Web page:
Why Trump’s idea to arm teachers may miss the mark

By Aimee Huff and Michelle Barnhart

Published 27 February 2018

President Donald Trump’s proposal to arm teachers has sparked substantial public debate. As researchers of consumer culture and lead authors of a recent study of how Americans use and view firearms for self-defense, we argue that while carrying a gun may reduce the risk of being powerless during an , it also introduces substantial and overlooked risks to the carrier and others. Despite the widespread news coverage of shootings at schools, the reality is that school shootings are still a rare occurrence. In an FBI study of 160 active shooter incidents that FBI identified between 2000 and 2013, 27 – or about 17 percent – occurred at elementary, middle, and high schools. Given that rarity, the of effectively using a gun to neutralize a shooter without taking additional lives, and added day-to-day risks, we argue that Trump’s proposal would not be effective in making schools safer overall for teachers or students.

President Donald Trump’s proposal to arm teachers has sparked substantial public debate.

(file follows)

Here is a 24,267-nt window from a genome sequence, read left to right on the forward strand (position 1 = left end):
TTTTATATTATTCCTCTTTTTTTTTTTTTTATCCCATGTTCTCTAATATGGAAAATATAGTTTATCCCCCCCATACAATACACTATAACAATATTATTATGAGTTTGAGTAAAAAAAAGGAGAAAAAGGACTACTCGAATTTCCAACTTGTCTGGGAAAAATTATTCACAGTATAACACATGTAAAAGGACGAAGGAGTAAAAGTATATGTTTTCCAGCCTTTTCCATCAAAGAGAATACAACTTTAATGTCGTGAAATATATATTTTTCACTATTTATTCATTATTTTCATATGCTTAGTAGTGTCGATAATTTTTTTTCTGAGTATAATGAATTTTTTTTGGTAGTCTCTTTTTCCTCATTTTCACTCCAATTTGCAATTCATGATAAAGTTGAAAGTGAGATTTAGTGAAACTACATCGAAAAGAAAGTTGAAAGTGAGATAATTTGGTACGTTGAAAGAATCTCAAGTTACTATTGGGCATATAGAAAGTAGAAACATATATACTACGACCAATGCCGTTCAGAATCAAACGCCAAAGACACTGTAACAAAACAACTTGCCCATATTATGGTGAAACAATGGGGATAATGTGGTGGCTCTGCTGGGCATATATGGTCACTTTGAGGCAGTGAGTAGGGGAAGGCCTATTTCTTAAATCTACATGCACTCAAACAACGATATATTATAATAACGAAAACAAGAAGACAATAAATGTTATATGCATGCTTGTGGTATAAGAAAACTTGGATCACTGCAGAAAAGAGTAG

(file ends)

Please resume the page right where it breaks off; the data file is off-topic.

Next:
As researchers of consumer culture and lead authors of a recent study of how Americans use and view firearms for self-defense, we argue that while carrying a gun may reduce the risk of being powerless during an attack, it also introduces substantial and overlooked risks to the carrier and others.

Where bullets land
One of the biggest risks involved with arming teachers would be missing the target – literally. Despite the fact that police must undergo extensive professional training, particularly for high-pressure situations, one study notes that police involved in gunfights shoot with an accuracy rate of just 18 percent.

Assuming teachers can achieve the same level of accuracy as police, and that an armed teacher were able to get into position to fire, just one in five or six bullets would hit the shooter. The other four or five bullets would hit something or someone else. While an armed and trained teacher may be able to stop a shooter, the teacher may also shoot an innocent person.

Why might they miss the target?
Our recent study about people who keep and use handguns for self-defense can help to explain why someone using a gun against an attacker has difficulty hitting their target.

Over 24 months, the research team monitored 6,879 threads in four online discussion forums focused on armed self-defense. One author completed concealed handgun license training. Two contributing authors attended the annual NRA convention. The lead authors attended two gun shows, and interviewed two police officers and nine civilians who keep and/or carry handguns for self-defense.



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